Cyber attacks and the need for adequate protection
Miles R. Afsharnik
March 1, 2014
The issue of cyber attacks and employee and customer privacy has been a hot topic in the media since the T.J. Maxx network breach in 2007, to the most recent retail giant Target in December 2013. Unfortunately, these cyber attacks continue unabated and unless the intended target of the attack is a high profile consumer brand, it is typically not advertised.
For instance, in a recent study by NetDiligence®*, analyzing cyber liability insurance claims over a two-year period (2010– 2012), the company found that small cap companies (those identified with a market capitalization of $300 million to -$2 billion) and nano-cap (those with a market capitalization of less than $50 million) experienced the most incidents at 22.9% and 22.1% respectively. The average number of records lost was 2.3 million. Crisis services, which include forensics, notification, and monitoring costs, represented the largest component of costs, averaging $737,473. Defense costs were next at 35.6% of total claim payouts averaging $574,984.
Sony PlayStation Litigation
The high profile cyber-attack against Sony was covered quite extensively by the media. In April 2011, the networks operated by Sony for the benefit of its PlayStation® owners were hacked. More than one hundred million records with nonpublic personal and financial account information were stolen. Sony was hit with numerous class-action lawsuits. After it exhausted the limits of its cyber and network security policies, Sony turned to its general liability insurers for coverage. The commercial general liability (CGL) insurers denied coverage and litigation ensued.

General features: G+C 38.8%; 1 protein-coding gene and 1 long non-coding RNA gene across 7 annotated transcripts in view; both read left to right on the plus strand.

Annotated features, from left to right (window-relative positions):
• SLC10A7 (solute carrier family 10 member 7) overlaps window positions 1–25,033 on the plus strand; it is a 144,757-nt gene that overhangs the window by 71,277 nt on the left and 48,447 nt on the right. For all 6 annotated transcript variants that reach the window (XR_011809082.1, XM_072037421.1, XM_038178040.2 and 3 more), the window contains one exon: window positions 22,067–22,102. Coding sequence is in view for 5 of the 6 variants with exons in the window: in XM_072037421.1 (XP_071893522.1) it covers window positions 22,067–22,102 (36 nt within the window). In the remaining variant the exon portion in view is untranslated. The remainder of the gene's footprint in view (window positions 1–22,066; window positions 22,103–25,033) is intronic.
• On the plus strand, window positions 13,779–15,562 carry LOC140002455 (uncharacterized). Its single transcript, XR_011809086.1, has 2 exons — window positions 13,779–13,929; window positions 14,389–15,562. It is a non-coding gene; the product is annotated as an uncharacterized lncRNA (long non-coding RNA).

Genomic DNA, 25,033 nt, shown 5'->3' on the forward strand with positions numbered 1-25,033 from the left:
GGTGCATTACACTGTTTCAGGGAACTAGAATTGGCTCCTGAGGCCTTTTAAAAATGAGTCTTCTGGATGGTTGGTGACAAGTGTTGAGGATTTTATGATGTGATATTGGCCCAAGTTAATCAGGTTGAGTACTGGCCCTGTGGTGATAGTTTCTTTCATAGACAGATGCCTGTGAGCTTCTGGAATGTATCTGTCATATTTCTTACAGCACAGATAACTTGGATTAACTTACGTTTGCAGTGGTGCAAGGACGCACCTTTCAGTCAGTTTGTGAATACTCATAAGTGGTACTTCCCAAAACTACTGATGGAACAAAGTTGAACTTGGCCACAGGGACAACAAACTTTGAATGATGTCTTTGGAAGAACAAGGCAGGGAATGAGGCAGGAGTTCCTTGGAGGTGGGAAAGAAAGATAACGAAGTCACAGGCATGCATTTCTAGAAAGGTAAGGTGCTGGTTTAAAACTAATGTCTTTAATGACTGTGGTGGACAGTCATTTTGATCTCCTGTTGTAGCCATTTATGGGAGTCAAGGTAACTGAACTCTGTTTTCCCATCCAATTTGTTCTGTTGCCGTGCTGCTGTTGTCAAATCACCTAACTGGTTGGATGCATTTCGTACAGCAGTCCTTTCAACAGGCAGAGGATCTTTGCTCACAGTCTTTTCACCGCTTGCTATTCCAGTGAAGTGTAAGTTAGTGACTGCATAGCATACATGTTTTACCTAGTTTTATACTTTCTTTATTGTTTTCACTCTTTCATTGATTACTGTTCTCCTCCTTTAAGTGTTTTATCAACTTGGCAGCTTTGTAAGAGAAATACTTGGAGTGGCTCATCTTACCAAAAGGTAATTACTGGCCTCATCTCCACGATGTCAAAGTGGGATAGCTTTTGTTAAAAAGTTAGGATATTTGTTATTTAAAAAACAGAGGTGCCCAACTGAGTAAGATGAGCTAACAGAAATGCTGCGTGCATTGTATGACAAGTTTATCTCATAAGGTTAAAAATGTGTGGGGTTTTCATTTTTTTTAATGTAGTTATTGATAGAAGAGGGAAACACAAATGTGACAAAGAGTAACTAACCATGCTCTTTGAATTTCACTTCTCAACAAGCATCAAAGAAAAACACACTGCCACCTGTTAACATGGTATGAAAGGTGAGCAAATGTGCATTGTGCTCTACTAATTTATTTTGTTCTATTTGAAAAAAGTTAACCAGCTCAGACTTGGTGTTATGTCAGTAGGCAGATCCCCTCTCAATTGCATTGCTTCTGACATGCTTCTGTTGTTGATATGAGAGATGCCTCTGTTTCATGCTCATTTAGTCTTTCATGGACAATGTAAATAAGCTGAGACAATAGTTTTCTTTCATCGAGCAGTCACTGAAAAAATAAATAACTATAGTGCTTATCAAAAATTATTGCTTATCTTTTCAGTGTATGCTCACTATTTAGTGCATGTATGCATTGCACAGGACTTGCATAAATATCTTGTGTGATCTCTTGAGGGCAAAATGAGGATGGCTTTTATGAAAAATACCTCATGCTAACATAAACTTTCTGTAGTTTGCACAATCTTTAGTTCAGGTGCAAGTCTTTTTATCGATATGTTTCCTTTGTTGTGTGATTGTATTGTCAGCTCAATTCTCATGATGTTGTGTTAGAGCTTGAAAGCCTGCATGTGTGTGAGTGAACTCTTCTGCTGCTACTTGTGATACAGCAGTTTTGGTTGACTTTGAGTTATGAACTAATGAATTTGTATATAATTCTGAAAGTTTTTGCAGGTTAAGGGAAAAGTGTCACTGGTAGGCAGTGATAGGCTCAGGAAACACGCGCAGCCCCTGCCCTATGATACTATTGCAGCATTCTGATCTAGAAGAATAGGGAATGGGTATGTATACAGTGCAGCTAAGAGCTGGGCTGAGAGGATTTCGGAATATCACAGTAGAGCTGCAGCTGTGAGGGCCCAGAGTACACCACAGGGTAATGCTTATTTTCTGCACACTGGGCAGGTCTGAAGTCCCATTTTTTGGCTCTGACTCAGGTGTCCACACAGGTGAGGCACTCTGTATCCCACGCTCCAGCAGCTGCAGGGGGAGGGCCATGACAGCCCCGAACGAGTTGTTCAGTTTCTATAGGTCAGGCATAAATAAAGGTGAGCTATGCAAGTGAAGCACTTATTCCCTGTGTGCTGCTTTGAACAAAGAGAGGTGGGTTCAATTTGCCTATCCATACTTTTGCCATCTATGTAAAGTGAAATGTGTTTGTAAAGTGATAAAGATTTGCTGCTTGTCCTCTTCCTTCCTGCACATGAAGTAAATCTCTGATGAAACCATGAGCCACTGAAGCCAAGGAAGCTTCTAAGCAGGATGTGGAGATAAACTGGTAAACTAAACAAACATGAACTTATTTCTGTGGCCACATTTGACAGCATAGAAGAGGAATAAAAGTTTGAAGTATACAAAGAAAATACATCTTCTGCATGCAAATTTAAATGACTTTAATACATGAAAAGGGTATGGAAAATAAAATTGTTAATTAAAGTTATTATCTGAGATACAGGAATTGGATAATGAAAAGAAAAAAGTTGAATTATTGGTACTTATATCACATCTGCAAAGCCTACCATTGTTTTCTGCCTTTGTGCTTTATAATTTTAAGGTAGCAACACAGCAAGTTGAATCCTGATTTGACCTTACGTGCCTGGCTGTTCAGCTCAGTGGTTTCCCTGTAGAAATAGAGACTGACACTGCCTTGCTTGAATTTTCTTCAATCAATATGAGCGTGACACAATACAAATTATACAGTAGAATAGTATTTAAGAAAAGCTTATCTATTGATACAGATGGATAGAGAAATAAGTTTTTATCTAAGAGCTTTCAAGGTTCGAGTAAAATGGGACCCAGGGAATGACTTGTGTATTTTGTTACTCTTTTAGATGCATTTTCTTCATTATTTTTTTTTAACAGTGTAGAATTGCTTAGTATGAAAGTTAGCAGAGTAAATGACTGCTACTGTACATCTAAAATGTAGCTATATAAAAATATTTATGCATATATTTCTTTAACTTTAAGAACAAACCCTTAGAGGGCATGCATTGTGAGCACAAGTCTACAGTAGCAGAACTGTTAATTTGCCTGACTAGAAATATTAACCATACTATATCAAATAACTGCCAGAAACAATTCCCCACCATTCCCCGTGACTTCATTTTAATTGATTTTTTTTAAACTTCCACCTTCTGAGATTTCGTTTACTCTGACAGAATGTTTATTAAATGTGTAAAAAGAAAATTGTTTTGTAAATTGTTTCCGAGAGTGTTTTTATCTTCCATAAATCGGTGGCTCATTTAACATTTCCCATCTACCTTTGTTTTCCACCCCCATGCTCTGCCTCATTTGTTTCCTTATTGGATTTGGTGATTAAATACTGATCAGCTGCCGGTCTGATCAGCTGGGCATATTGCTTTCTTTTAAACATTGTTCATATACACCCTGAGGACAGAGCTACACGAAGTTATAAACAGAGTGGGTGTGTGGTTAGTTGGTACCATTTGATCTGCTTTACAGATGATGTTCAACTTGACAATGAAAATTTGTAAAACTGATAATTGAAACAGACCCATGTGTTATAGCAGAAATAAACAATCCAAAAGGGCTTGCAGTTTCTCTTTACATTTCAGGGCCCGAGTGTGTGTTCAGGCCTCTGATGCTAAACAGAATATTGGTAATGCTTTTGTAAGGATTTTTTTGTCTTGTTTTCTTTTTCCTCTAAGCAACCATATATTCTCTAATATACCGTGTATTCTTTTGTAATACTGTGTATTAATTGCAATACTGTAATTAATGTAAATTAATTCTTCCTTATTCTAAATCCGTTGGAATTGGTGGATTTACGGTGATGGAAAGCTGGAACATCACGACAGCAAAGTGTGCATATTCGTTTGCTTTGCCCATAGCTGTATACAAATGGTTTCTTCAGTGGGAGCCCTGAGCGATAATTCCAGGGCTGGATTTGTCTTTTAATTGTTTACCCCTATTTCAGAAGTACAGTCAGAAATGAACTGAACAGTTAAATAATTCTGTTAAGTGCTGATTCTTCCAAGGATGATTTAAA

In a recent decision, a New York trial court denied Sony’s request for coverage and found that the claim did not fall within the personal and advertising injury coverage of the CGL policies. Zurich American Ins. Co. v. Sony Corp. of America, case no. 651982/2011 (N.Y. Sup. Ct. February 21, 2014).
Sony had argued that the class-action allegations fell within the personal and advertising injury coverage part because the claims were basically an offense of oral or written publication that violated a person’s right of privacy. The insurers, however, argued that the publication should have been done by the insured and not a third party. The trial court ruled in favor of the insurer and found no coverage for these types of claims under a CGL policy.
Risk Management Implications
The trial court’s decision was focused on New York law and will be appealed to higher courts undoubtedly. CGL insurers are also modifying their policy language to exclude such publication of material that may violate a person’s right of privacy.